For Tammy Horvath, forgiving her son’s killer was easier than forgiving herself.
Tammy tells her story in a recently released memoir, Gone In An Instant: Losing My Son, Loving His Killer, a number-one bestseller in Amazon’s death, grief, and spirituality category. The book took years to write—a painful undertaking that forced her to examine her past and present before she could look to a future marked by faith, forgiveness, love, and renewed hope.
“It took writing about it to come to closure,” she says. “What I learned is that forgiving a stranger is easier than forgiving my family, including myself.”
Forgiving the Killer
Tammy and I crossed paths at a writer’s conference more than a year ago. In that class, one of our instructors urged us to “shock Broca.” If Tammy’s story didn’t shock Broca nothing would.
Having lost my own son, her story interested me. We stayed in touch, and after a few months, Tammy reached out asking if I’d read her book. The manuscript detailed her growing up with an alcoholic father and an overly strict mother. It chronicled her rebellion and marriage to her first husband, Tony, and the birth of their only child, Luke.
Central to her memoir, of course, was Luke’s death at age 19 and the road she traveled forgiving her son’s killer, Tyrone. Just 22-years-old at the time, Tyrone shot Luke point-blank in the head with a semi-automatic gun during a drug deal and robbery.
Powerful stuff, I thought as I read how she stood before her son’s murderer during the sentencing phase of his trial and felt nothing but compassion for this young man, a kid himself.
Not a single member of Tyrone’s family had shown up to support him, and an overwhelming love—a love only God could give—filled her. When the time came to give her victim impact statement, she knew exactly what to say: “Tyrone, because I am a follower of Jesus, I am required to forgive you. And I have forgiven you from the moment you took my son’s life….”
But something didn’t quite ring true for me and apparently others.
If forgiving Tyrone had healed her broken heart and brought her to closure, why then did anxiety and stress consume her? Why did she want to die? Why had she sidelined her second husband, Mike, who only wanted to help her work through her grief?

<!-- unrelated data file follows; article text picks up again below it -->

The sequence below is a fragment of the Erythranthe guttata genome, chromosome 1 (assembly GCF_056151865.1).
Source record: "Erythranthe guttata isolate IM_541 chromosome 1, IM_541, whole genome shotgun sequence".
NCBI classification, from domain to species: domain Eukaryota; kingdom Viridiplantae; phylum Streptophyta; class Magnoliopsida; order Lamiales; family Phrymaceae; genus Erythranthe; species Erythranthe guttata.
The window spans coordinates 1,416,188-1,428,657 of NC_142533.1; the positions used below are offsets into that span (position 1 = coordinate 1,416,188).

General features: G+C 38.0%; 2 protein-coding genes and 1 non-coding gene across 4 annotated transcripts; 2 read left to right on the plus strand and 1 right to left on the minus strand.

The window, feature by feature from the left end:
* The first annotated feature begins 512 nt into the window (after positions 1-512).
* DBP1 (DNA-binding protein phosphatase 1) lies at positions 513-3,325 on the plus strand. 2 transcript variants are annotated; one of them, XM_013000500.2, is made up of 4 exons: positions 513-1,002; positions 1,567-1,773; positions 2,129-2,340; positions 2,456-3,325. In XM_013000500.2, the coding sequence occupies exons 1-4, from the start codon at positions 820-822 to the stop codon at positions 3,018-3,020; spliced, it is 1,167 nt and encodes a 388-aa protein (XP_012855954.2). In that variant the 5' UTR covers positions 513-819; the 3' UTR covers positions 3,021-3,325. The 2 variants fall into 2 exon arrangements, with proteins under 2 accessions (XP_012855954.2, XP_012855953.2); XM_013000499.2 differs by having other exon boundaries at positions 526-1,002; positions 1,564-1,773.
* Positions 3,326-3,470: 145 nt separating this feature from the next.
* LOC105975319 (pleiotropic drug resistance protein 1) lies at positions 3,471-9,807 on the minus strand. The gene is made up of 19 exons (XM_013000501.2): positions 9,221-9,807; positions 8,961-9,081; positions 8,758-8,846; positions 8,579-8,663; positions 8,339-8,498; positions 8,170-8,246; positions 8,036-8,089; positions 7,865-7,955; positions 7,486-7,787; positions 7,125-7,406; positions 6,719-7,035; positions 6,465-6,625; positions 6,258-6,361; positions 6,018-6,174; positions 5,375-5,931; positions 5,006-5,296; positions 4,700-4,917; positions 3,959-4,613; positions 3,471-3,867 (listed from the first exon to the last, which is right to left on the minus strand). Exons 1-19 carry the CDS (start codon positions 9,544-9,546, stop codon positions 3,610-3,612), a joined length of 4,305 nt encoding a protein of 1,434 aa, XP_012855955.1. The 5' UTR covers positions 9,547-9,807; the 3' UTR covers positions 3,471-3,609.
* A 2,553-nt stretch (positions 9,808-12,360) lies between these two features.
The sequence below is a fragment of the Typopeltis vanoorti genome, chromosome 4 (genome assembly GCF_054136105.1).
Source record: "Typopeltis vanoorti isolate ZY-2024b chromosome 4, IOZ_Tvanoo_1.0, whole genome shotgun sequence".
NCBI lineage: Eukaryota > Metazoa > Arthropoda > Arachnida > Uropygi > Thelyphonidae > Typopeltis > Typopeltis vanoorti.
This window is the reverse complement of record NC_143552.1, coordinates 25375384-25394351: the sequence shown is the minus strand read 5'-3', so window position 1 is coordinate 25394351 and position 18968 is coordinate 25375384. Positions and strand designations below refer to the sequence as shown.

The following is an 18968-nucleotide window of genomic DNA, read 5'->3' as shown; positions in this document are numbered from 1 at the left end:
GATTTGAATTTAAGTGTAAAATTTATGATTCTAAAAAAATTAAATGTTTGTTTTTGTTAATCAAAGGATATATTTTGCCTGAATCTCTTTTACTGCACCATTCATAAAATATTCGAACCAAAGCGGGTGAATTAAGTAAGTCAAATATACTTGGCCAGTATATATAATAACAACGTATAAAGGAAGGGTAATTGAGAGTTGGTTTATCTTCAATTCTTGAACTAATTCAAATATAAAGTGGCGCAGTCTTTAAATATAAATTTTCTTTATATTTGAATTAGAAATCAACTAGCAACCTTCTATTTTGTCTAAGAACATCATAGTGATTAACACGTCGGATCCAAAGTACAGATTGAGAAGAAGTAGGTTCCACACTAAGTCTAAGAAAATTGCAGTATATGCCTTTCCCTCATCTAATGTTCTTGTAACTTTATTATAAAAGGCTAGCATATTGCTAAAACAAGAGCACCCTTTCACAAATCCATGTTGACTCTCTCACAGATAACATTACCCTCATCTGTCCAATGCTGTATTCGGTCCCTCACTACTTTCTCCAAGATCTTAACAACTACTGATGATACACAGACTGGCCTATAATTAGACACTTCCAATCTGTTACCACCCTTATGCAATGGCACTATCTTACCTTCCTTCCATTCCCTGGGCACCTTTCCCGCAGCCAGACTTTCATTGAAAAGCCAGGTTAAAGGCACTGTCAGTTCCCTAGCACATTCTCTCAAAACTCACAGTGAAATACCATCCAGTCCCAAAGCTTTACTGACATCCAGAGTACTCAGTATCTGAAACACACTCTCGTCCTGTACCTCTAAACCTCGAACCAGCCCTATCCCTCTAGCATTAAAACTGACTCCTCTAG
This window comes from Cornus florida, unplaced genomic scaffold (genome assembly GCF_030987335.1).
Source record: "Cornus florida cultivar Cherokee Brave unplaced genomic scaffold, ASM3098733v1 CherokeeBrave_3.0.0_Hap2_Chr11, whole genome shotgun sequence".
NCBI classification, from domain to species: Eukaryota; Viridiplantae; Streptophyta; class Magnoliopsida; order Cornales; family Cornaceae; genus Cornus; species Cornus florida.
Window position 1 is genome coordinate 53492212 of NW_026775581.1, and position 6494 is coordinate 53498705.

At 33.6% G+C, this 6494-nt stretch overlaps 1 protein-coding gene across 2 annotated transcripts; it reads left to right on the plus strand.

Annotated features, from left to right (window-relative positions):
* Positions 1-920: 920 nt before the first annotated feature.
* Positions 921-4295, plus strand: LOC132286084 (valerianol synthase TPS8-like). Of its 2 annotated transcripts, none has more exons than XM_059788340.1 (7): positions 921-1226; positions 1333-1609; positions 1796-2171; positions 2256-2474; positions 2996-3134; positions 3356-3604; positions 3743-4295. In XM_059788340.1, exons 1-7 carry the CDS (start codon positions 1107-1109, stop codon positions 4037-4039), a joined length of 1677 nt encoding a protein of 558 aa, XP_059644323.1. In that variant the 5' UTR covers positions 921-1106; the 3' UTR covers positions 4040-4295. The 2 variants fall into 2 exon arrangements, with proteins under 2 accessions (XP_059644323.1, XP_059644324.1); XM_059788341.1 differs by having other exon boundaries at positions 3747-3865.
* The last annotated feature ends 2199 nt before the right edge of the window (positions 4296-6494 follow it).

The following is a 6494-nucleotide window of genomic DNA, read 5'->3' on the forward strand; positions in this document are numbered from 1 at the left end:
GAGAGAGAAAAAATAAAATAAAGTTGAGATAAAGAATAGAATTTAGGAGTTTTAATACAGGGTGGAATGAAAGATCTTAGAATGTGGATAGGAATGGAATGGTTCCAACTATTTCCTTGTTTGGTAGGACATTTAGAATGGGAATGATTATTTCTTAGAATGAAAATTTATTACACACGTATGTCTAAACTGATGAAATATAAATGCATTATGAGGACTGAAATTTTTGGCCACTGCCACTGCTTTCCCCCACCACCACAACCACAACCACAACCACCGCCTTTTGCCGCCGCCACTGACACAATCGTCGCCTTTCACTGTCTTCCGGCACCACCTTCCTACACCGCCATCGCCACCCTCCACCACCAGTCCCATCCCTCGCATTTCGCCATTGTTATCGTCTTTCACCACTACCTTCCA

A Story that Began Decades Earlier
Unbeknownst to her, Luke’s tragic death and her inconsolable grief had started long before her son’s birth.
Tammy grew up in western Pennsylvania in a home dramatically different from those of her friends. When visiting her girlfriends, Tammy was struck by the fathers’ affection for their daughters and their words of love. Her dad never once said he loved Tammy.
Her deeply religious mother, meanwhile, demanded perfection from her. Even the fire-and-brimstone church her mother attended with Tammy and her sister spoke only of God’s condemnation, not His love.
Tammy rebelled, ran away once, lied, and snuck around with older men, including Tony, a handsome and charming man who reminded Tammy of her father.
Tony also battled his demons. In addition to being an alcoholic, he used, and sold drugs. He had an affair with a teenage girl after they married, and bounced from one business to the next, forcing Tammy to provide the lion’s share of the family’s income. She stayed with him despite the issues.
When he died in a fiery crash, Tammy faced raising Luke alone. She was only 28 years old.
By her own admission, Tammy found motherhood challenging. Though she loved her son, she’d often criticize him. She punished him for behaviors she ignored in her stepchildren—a pattern even Mike noticed after marrying her. She expected perfection from Luke.
As he grew older, the sweet and caring little boy changed. He would curse and physically attack her, scaring her to the point of locking her bedroom door at night.
Mental-health professionals failed to uncover his root issues and even told Tammy not to bring him back for subsequent counseling. He didn’t cooperate, sometimes verbally abusing even them.
Believing her harsh words had contributed to Luke’s behavioral problems, Tammy did a one-eighty. “I then spoiled the crap out of him. I did anything he asked, afraid he wouldn’t love me.”
Before his tragic murder, Luke still refused to get a job. He would only do small jobs for her and others when he needed money. Little did she know he had started using and selling drugs, just as his biological father before him.
More than six months ago, at the urging of an editor who also sensed something missing in Tammy’s story, she faced a hard-to-accept truth. Tammy returned to her manuscript and found the rewriting cathartic. No wonder God had put it on her heart to write her story.
“I was codependent most of my life with both Tony and Luke,” Tammy wrote in one of the final chapters. “I allowed their actions to affect the way I felt. Their happiness became the key to my joy. As a result, I became obsessed with controlling their actions and feared they would not love me if I didn’t do things for them.”
The childhood hurts for which she’d already forgiven her parents had shaped her into the mom she became—the codependent who “wouldn’t let her child think for himself and expected him to be perfect like she strived to be.”
Tammy’s New Awareness
Forgiving people isn’t easy, Tammy says, especially when it involves yourself. “What I learned is that I had to forgive myself for my mistakes. I made Luke an idol and put him before God. I also had to forgive Luke for the hurt he put me through. I didn’t even realize I needed to do so. It took writing it out for me to see this.”
Tammy has found peace, she says, and is hopeful she can speak to others of her experiences. If her painfully honest story of loss, forgiveness, love, and renewal helps just one person, she says she’ll consider herself a success.
Has her story helped you or given you an insight you’ve not considered? If so, share! Someone might be touched by your experience.